The company aims to target three major verticals, namely the automotive, industrial robots, and enterprise application. Of these, the company is specifically focusing on the automotive sector. “Batteries inside cars are highly vulnerable, and if hacked it’s equivalent to a ticking bomb inside a car. To make matters worse, such kind of an attack cannot be controlled from a software point of view,” adds Raneti. Moreover, for cars with electronic control units (ECU), the security is currently achieved by verifying the integrity of the messages coming from all ECUs, rendering the whole process insecure. But with CyberSwarm, automotive makers can rest be assured that information is intercepted only from specific ECUs and sensors. The CPU can be integrated easily into an existing infrastructure, without the need to build additional software. Instead, the CPUs are designed with different sets of instructions which are common and can be used for other purposes as well. “We offer basic guidance during the implementation phase but all our customers can easily adapt to our solution, regardless of the vertical,” says Raneti.
In an instance, one of the top five tech corporations in Japan was planning to integrate all its machinery and industrial robots into an IBM-Watson like platform, with security levels achieved using virtual private networks (VPNs), which are not always reliable. By deploying their CPU-based communication channel and hardware honeypot, CyberSwarm helped the corporation achieve the required level of communication security at the hardware level without the need for additional software. The corporation subsequently wrote off software-based VPNs, replacing them with hardware-based communication channels and the hardware honeypot. The client is now absolutely assured that their robots or machinery will not be hacked as CyberSwarm’s communication channels have a patented design, making it impossible to break through the system. In addition, the client will also be purchasing a small portion of CyberSwarm’s patent and will use their encrypted hardware to secure their communication channels, machinery, and industrial robots.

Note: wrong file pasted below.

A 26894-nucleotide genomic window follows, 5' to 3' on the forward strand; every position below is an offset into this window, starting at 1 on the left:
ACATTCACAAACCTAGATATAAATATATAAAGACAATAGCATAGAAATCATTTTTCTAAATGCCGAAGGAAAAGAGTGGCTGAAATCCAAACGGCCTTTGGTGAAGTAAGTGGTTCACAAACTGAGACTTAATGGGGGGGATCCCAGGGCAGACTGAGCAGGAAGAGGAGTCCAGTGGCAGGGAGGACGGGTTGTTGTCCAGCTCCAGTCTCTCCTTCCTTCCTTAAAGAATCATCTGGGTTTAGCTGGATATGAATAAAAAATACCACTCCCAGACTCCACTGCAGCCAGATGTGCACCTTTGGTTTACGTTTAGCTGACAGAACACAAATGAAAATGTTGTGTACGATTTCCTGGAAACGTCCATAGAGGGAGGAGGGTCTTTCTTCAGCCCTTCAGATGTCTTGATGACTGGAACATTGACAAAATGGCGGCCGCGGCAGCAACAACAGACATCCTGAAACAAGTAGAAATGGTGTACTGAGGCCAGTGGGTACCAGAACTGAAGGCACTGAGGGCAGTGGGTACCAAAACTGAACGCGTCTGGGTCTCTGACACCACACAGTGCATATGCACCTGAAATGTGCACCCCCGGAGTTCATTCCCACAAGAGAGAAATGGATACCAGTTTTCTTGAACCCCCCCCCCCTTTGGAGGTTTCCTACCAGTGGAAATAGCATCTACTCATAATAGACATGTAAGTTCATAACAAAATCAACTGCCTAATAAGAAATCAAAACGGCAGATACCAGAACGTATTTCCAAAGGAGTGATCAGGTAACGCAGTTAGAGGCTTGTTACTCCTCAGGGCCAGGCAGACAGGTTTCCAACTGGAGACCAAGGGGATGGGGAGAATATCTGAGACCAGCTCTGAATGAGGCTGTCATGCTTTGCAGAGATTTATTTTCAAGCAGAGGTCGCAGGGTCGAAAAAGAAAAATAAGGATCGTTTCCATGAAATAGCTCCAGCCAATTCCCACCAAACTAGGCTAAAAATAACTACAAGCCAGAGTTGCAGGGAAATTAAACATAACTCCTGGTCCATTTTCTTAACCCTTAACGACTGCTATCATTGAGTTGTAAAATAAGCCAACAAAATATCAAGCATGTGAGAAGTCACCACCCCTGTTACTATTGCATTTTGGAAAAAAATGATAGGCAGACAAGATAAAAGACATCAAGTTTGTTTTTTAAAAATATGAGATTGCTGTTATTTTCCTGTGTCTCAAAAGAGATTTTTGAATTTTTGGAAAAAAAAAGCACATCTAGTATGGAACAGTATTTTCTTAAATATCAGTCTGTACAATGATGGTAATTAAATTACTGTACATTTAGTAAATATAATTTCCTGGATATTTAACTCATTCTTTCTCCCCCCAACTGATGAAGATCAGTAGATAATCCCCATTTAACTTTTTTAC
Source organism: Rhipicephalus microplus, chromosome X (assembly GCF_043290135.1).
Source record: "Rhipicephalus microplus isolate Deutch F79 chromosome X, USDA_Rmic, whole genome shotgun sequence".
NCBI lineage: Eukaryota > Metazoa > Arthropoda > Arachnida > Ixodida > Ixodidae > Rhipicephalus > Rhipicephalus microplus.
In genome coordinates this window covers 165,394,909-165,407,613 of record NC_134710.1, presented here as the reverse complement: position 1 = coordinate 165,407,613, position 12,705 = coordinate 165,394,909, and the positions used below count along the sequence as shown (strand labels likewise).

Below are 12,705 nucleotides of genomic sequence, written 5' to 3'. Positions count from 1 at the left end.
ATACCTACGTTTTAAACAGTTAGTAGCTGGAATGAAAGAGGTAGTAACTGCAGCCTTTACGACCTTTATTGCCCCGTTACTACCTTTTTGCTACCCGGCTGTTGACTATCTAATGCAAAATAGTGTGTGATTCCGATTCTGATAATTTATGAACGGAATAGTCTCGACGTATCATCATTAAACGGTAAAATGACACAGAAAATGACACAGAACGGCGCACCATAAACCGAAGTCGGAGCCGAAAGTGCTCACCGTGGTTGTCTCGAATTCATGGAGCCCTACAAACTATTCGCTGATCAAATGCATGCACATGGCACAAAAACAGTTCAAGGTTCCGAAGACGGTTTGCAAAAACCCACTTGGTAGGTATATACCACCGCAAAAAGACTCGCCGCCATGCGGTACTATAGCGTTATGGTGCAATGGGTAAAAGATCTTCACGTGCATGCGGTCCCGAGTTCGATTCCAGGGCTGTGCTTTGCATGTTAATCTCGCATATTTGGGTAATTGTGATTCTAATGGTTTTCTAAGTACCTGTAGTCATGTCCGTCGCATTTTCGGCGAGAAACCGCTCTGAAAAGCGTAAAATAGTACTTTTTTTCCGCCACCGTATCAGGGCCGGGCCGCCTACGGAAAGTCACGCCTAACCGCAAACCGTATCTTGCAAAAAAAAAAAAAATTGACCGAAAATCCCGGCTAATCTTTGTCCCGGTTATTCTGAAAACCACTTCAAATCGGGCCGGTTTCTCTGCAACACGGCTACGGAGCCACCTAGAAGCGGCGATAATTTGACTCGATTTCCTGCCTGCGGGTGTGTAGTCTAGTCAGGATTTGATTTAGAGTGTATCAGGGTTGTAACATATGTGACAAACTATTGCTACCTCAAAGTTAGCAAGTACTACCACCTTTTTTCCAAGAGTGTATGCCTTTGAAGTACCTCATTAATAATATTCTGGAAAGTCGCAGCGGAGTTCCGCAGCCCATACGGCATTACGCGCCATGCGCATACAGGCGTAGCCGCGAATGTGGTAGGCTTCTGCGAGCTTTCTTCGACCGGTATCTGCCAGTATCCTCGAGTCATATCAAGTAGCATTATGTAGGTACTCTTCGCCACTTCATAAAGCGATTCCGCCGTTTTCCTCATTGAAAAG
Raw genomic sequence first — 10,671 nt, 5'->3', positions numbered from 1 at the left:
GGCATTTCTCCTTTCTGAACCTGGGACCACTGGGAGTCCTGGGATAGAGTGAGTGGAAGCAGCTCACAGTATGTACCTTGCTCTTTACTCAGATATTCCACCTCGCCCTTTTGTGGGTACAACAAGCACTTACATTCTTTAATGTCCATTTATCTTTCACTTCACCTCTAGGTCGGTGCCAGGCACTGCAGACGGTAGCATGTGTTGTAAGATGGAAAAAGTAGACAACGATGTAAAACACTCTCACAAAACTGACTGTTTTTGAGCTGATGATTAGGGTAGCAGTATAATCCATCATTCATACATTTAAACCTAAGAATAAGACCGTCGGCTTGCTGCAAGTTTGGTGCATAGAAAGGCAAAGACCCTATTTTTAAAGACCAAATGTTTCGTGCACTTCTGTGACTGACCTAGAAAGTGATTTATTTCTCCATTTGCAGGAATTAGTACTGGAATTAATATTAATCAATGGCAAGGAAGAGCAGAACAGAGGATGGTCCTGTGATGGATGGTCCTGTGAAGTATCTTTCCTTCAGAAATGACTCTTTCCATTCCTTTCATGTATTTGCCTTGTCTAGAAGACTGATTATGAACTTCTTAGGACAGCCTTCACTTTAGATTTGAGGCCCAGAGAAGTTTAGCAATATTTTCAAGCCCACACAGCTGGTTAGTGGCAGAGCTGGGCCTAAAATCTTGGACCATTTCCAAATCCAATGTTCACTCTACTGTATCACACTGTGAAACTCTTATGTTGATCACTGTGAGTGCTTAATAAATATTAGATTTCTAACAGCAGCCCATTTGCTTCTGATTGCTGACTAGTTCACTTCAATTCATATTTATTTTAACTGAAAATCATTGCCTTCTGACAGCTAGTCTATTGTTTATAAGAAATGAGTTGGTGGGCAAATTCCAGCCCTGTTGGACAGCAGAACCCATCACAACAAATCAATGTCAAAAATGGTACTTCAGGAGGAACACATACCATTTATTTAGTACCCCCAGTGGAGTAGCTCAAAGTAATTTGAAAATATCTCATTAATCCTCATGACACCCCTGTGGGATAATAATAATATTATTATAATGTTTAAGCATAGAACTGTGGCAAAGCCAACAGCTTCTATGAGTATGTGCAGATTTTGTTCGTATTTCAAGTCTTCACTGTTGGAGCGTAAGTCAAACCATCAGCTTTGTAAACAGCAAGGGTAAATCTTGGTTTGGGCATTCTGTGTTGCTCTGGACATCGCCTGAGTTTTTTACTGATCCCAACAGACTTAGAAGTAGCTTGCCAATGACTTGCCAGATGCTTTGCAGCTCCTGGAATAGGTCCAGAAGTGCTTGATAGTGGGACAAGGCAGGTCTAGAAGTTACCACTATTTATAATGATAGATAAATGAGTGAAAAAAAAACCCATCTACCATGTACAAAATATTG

The Future of Security
In each step, Raneti credits the company’s growing momentum and success to the talented in-house team that consists of experts in the field of electronics and computer science. Every single individual on CyberSwarm’s innovation team has at least one patent to their name and over ten members hold PhDs in areas such as physical chemistry. At some point or the other, each employee at CyberSwarm has worked in the R&D wing for prominent companies in Silicon Valley and the European Union. “At the end of the day we are united by one vision: to empower every device to defend itself against cyber attacks right from its hardware level,” asserts Raneti. Presently, CyberSwarm is not only demonstrating a concept that is completely unique in the industry but their risk-taking attitude makes them stand out from other startups.
The fact that machine learning is becoming more and more important in the near future implies that centralized systems are going to be just as important in the future as well. In the light of artificial intelligence and IoT gaining mainstream attraction, cybersecurity is not attainable using software alone, which is where CyberSwarm sees a lot of potential.
In addition, through an upcoming patent, the company will be able to optimally control machine learning algorithms. With a strong R&D backing, the company has started experimenting with graphene, which is expected to be the future of technology and artificial neural as well. More importantly, CyberSwarm is a visionary company that keeps pushing the envelope of innovation by delivering differentiated and top-notch technological products. “We are addressing concerns that majority of the players in the market tend to miss, and at the rate we are going, we are all ready to emerge as the next big name in cybersecurity,” ends Raneti.